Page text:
# No subject

Thu Jun 10 07:12:33 EDT 2010

on specifies a kind of permutation.  In data-parallel programming, permutat=
ions are big and inefficient sledge hammers that should be avoided where po=
ssible (and be replaced with more structured operations).  In fact, I get t=
he distinct feeling that we should characterise more precisely what a stenc=
il actually is.  What are a stencil's properties and constraints?  (I do me=
an the actual stencil, not the operation that applies the stencil to an ent=
ire source array, which we slightly confusingly call 'stencil' at the momen=
t.)

A stencil is static; ie, it is not computed by the code running on the GPU,=
but determined by the Haskell program embedding the Accelerate program.  S=
o, we do have the full Haskell language to characterise stencils.  Before t=
rying to characterise stencils in Haskell, let me list a few constraints th=
at I believe stencils meet:

* A stencil is always drawn from a neighbourhood of locations in the source=
array =97 ie, from a sub-hypercube of the same dimensionality as the sourc=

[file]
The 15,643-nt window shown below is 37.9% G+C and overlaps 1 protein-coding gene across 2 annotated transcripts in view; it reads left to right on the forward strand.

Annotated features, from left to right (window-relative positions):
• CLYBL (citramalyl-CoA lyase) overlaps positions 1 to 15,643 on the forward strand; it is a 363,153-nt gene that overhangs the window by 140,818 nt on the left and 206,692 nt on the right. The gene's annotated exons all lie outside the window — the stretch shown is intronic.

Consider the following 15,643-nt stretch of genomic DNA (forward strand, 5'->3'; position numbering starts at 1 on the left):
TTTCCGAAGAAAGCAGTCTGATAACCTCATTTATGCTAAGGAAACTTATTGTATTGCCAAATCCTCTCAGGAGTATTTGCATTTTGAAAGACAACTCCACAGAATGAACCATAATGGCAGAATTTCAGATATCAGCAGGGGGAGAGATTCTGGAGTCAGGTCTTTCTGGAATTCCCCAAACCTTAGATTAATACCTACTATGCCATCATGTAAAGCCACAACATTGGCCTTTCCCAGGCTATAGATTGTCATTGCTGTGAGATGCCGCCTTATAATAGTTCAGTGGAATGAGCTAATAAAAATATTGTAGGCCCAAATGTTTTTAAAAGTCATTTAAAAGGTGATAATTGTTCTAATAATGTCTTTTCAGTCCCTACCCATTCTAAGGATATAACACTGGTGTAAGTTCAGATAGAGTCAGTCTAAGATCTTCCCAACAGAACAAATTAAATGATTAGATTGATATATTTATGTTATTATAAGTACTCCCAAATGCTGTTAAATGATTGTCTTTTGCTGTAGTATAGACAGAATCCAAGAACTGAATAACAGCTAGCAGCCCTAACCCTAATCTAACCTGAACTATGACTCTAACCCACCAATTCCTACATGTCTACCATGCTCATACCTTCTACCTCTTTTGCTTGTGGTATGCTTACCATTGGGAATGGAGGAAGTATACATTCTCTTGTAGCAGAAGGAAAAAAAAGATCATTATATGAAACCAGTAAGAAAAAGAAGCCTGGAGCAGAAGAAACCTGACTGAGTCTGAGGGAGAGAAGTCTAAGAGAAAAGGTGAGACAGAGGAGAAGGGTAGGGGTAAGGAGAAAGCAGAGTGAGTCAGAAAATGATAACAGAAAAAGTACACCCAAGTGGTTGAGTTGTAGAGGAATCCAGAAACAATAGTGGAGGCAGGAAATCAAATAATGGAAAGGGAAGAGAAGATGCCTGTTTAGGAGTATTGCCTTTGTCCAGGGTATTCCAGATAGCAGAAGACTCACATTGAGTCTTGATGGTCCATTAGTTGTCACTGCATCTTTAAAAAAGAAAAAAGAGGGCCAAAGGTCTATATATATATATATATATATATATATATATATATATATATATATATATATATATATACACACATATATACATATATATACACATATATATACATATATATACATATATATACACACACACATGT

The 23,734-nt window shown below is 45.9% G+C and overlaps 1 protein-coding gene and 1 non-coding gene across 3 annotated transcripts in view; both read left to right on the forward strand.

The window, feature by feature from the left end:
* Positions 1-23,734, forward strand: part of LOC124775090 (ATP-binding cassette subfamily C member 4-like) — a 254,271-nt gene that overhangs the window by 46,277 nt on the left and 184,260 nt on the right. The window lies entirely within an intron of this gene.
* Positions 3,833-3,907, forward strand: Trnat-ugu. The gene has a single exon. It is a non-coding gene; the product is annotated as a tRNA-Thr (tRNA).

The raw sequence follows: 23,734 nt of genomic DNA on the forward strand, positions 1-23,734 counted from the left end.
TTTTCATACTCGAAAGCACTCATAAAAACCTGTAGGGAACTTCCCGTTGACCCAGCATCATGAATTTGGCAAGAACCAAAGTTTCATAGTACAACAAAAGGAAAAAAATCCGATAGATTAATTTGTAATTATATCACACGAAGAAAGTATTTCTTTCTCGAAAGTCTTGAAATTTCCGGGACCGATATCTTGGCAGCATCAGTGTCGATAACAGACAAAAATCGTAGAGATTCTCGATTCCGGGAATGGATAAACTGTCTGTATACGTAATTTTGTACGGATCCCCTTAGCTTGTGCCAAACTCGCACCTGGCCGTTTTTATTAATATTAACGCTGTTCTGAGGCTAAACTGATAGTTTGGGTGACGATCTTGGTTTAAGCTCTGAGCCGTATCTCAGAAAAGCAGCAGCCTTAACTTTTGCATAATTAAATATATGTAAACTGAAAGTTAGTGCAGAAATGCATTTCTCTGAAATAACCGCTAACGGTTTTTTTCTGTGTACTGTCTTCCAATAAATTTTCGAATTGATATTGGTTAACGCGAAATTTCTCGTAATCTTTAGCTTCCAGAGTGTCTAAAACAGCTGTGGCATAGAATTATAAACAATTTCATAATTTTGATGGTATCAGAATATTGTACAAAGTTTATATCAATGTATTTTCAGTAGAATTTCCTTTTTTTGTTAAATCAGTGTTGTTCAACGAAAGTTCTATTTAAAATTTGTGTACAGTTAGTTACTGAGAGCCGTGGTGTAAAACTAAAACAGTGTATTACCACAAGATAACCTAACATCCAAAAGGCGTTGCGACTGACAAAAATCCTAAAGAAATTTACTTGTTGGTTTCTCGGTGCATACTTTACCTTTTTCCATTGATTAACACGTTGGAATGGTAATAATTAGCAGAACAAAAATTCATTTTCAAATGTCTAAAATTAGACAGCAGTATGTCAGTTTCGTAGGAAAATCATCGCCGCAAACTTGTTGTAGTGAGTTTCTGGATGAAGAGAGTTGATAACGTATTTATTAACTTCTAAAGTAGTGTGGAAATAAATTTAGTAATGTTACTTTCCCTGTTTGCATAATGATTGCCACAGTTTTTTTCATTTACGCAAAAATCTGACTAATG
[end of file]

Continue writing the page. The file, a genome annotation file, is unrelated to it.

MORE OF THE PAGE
e array.
* The focal point of a stencil is not necessarily the middle of that neighb=
ourhood.  (It would be easier of it always were the middle, but I guess tha=
t would be too narrow =97 correct me if I'm wrong.)
* As the 5-point stencil shows, some points from the neighbourhood may be i=
gnored.

Is that right?

I agree with your list of stencil constraints and you are also correct abou=
t the second point regarding the focal point of the stencil. I would also a=
dd that a stencil specify how to deal with boundary conditions.

Are you imagining the need for a new Accelerate type that characterises ste=
ncils?

Regards,

Ben Lever
Senior Researcher Engineer
National ICT Australia

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